The study of time is one of the oldest sciences in existence. Ancient explorers used to rely on studying the stars and planets in order to chart paths for exploration and to calculate the cycles of the seasons and passage of time – it’s this ancient and celestial form of timekeeping that the MeisterSinger Astroscope is designed to capture.
This limited edition variant features a dark dial, representing the night sky and clustered around its centre is one of the most unique day-date functions around. Rather than a simple Monday through Sunday dial or display, the Astroscope presents each day with the astrological symbol associated with the celestial body that represents a particular day of the week.
Monday is represented by the symbol for the moon, Wednesday by the symbol for Mercury and so on. It is slightly complicated by the fact that in English and German the days of the week are named after Norse gods and the planets after Roman ones. Once you understand the symbols, the day function becomes as easy to read as any other watch, especially if you just use the regular days written alongside which feels like cheating.
The order that the days light up on the watch, through a bright dot of lume, is not linear and seems at first to be random: the moon near 12 o’clock is not next to the sun near 2 o’clock, even though the days they represent are and would typically be next to each other on a watch. This is because the placement of the symbols on the dial mirrors the placement of the actual celestial bodies in the sky when seen from a specific point in the northern hemisphere.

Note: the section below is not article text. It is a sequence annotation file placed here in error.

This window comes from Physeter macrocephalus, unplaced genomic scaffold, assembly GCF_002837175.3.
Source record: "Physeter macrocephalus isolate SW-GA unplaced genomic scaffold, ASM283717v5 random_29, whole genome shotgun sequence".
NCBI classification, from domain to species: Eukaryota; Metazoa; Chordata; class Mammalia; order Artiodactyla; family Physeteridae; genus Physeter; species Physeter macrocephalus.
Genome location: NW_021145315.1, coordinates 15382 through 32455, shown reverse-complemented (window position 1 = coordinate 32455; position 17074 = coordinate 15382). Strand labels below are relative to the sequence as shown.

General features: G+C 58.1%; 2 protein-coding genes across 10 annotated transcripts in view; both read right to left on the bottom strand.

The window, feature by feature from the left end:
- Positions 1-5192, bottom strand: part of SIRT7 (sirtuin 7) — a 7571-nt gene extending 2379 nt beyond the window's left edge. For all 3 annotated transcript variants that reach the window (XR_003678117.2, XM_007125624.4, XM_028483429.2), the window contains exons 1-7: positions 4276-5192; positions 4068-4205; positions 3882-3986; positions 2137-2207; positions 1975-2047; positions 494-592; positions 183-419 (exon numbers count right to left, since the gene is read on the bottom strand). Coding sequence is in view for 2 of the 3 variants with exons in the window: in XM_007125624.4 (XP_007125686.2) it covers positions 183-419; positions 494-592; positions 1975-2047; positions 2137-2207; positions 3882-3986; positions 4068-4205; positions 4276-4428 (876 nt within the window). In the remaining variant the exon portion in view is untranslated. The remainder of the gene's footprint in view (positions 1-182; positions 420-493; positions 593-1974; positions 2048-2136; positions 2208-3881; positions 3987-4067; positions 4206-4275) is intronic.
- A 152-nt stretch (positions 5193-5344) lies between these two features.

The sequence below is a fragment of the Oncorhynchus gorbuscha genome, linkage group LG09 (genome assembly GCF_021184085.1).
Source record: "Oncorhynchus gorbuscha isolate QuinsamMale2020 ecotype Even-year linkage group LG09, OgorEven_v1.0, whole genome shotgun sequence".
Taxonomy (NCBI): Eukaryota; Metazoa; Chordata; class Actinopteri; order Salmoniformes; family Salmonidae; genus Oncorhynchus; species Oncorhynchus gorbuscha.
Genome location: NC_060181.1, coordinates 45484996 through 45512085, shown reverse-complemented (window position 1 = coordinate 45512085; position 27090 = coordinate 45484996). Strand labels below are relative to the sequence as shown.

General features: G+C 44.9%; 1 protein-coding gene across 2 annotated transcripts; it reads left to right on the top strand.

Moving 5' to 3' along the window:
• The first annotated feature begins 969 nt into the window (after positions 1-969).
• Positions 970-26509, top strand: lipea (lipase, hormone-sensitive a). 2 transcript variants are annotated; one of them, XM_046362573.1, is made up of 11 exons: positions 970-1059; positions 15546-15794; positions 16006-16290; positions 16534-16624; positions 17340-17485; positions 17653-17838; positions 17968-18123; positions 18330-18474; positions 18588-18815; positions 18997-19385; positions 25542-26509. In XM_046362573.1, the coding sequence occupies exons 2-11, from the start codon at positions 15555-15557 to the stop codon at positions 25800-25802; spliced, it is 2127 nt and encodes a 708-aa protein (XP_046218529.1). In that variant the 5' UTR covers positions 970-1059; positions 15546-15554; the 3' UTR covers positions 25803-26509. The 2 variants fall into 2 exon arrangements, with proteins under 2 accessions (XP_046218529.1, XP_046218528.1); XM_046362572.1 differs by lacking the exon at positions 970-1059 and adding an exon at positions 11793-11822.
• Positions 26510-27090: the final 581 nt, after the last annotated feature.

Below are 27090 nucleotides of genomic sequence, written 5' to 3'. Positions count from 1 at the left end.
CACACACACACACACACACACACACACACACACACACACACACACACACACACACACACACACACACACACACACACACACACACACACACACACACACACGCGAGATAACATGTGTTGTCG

The other notable thing about this watch, and indeed all MeisterSinger timepieces, is the single hand. The earliest mechanical watches from the Middle Ages only had one hand and this is the style that the brand has adopted, believing that it allows for greater precision while also focussing oneself on the true reality of the moment we are living in.
On the technical side of things, it’s all fairly standard. It has a swiss automatic movement which can be viewed through the exhibition glass on the back, has 5 bar (50m) water resistance and is housed in a 40mm diameter stainless steel case. The size, while not small, is somewhat impressive given the unique mechanics internally that allow the day function to display the days in the correct order despite being out of sequence.
Limited to only 100 pieces, it’s reasonably rare and its occult astrological references mean that it is sure to be a welcome addition to many collections. Ultimately, it’s a very simple watch with a day-date function that’s more complicated than it needs to be and the fact it has the days written alongside the astrological symbols makes either inclusion feel redundant. To me it feels like this isn’t going to be your go to watch, instead occupying more of a novelty space in a collection.
Perhaps more damning is the fact that compared to other novelties it’s not that interesting to look at – the dark sky vibe of the dial is dull and literally missing the star quality found on most moonphases, which have the same aesthetic. But at £1,990, the Astroscope is far more accessible than any of the top moonphases that you really want.
Price & Specs:
Model: MeisterSinger Astroscope Limited Edition
Case/Dial: 40mm diameter x 10.5mm height, polished stainless steel, black with Dégradé and orange dial
Water Resistance: 50m (5 bar)
Movement: Sellita SW220 calibre, automatic, 26 jewels
Frequency: 28,800 vph (4 Hz)
Power Reserve: 38h
Functions: Central hours, astrological weekdays, date
Strap: Orange saddle leather with stainless steel buckle
Price/Availability: £1,990, limited to 100 pieces
More details at MeisterSinger.